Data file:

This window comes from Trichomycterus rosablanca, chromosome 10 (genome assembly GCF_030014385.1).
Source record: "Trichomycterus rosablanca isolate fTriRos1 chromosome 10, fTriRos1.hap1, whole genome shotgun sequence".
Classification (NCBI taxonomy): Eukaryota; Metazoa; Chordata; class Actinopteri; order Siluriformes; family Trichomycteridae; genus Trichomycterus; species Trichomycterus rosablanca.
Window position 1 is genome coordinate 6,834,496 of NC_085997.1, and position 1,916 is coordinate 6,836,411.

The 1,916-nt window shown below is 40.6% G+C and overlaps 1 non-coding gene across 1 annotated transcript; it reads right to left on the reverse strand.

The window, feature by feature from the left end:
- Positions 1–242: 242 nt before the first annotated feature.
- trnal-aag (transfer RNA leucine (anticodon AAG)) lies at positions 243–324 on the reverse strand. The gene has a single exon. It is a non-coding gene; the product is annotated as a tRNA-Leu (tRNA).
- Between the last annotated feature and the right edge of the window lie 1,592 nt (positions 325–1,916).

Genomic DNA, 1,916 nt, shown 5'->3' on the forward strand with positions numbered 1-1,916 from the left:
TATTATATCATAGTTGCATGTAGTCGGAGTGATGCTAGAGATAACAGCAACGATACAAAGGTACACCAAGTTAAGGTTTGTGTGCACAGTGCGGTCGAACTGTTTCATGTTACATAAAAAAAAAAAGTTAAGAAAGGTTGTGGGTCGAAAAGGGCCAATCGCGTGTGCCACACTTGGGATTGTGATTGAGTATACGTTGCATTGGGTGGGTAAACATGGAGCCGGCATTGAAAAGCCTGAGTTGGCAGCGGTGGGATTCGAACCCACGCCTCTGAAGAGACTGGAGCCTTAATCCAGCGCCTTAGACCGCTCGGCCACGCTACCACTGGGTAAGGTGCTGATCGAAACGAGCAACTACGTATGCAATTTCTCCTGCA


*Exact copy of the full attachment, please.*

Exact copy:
This window comes from Trichomycterus rosablanca, chromosome 10 (genome assembly GCF_030014385.1).
Source record: "Trichomycterus rosablanca isolate fTriRos1 chromosome 10, fTriRos1.hap1, whole genome shotgun sequence".
Classification (NCBI taxonomy): Eukaryota; Metazoa; Chordata; class Actinopteri; order Siluriformes; family Trichomycteridae; genus Trichomycterus; species Trichomycterus rosablanca.
Window position 1 is genome coordinate 6,834,496 of NC_085997.1, and position 1,916 is coordinate 6,836,411.

The 1,916-nt window shown below is 40.6% G+C and overlaps 1 non-coding gene across 1 annotated transcript; it reads right to left on the reverse strand.

The window, feature by feature from the left end:
- Positions 1–242: 242 nt before the first annotated feature.
- trnal-aag (transfer RNA leucine (anticodon AAG)) lies at positions 243–324 on the reverse strand. The gene has a single exon. It is a non-coding gene; the product is annotated as a tRNA-Leu (tRNA).
- Between the last annotated feature and the right edge of the window lie 1,592 nt (positions 325–1,916).

Genomic DNA, 1,916 nt, shown 5'->3' on the forward strand with positions numbered 1-1,916 from the left:
TATTATATCATAGTTGCATGTAGTCGGAGTGATGCTAGAGATAACAGCAACGATACAAAGGTACACCAAGTTAAGGTTTGTGTGCACAGTGCGGTCGAACTGTTTCATGTTACATAAAAAAAAAAAGTTAAGAAAGGTTGTGGGTCGAAAAGGGCCAATCGCGTGTGCCACACTTGGGATTGTGATTGAGTATACGTTGCATTGGGTGGGTAAACATGGAGCCGGCATTGAAAAGCCTGAGTTGGCAGCGGTGGGATTCGAACCCACGCCTCTGAAGAGACTGGAGCCTTAATCCAGCGCCTTAGACCGCTCGGCCACGCTACCACTGGGTAAGGTGCTGATCGAAACGAGCAACTACGTATGCAATTTCTCCTGCA